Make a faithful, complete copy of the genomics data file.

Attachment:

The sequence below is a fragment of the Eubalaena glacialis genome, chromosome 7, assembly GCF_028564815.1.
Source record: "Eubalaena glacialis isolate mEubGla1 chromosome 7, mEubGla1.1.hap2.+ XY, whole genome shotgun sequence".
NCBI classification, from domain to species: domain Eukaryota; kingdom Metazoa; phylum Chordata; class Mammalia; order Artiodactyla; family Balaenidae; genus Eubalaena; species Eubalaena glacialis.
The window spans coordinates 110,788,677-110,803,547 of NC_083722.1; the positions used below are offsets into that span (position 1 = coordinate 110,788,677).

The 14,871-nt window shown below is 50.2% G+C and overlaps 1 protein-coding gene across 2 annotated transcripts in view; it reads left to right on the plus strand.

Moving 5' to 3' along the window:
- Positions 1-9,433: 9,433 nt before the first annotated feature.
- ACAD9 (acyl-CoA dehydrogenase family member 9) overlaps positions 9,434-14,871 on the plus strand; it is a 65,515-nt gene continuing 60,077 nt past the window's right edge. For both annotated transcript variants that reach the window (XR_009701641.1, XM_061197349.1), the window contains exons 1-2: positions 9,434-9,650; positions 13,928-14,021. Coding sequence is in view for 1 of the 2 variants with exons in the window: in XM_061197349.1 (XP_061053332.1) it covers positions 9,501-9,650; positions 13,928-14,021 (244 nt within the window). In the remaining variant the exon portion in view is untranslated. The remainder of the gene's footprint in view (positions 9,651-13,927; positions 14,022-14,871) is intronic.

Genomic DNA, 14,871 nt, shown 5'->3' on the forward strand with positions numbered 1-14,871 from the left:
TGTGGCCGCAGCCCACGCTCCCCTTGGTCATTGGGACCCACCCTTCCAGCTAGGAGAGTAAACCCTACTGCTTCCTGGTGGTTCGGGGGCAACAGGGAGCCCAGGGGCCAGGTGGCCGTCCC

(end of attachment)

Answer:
The sequence below is a fragment of the Eubalaena glacialis genome, chromosome 7, assembly GCF_028564815.1.
Source record: "Eubalaena glacialis isolate mEubGla1 chromosome 7, mEubGla1.1.hap2.+ XY, whole genome shotgun sequence".
NCBI classification, from domain to species: domain Eukaryota; kingdom Metazoa; phylum Chordata; class Mammalia; order Artiodactyla; family Balaenidae; genus Eubalaena; species Eubalaena glacialis.
The window spans coordinates 110,788,677-110,803,547 of NC_083722.1; the positions used below are offsets into that span (position 1 = coordinate 110,788,677).

The 14,871-nt window shown below is 50.2% G+C and overlaps 1 protein-coding gene across 2 annotated transcripts in view; it reads left to right on the plus strand.

Moving 5' to 3' along the window:
- Positions 1-9,433: 9,433 nt before the first annotated feature.
- ACAD9 (acyl-CoA dehydrogenase family member 9) overlaps positions 9,434-14,871 on the plus strand; it is a 65,515-nt gene continuing 60,077 nt past the window's right edge. For both annotated transcript variants that reach the window (XR_009701641.1, XM_061197349.1), the window contains exons 1-2: positions 9,434-9,650; positions 13,928-14,021. Coding sequence is in view for 1 of the 2 variants with exons in the window: in XM_061197349.1 (XP_061053332.1) it covers positions 9,501-9,650; positions 13,928-14,021 (244 nt within the window). In the remaining variant the exon portion in view is untranslated. The remainder of the gene's footprint in view (positions 9,651-13,927; positions 14,022-14,871) is intronic.

Genomic DNA, 14,871 nt, shown 5'->3' on the forward strand with positions numbered 1-14,871 from the left:
TGTGGCCGCAGCCCACGCTCCCCTTGGTCATTGGGACCCACCCTTCCAGCTAGGAGAGTAAACCCTACTGCTTCCTGGTGGTTCGGGGGCAACAGGGAGCCCAGGGGCCAGGTGGCCGTCCC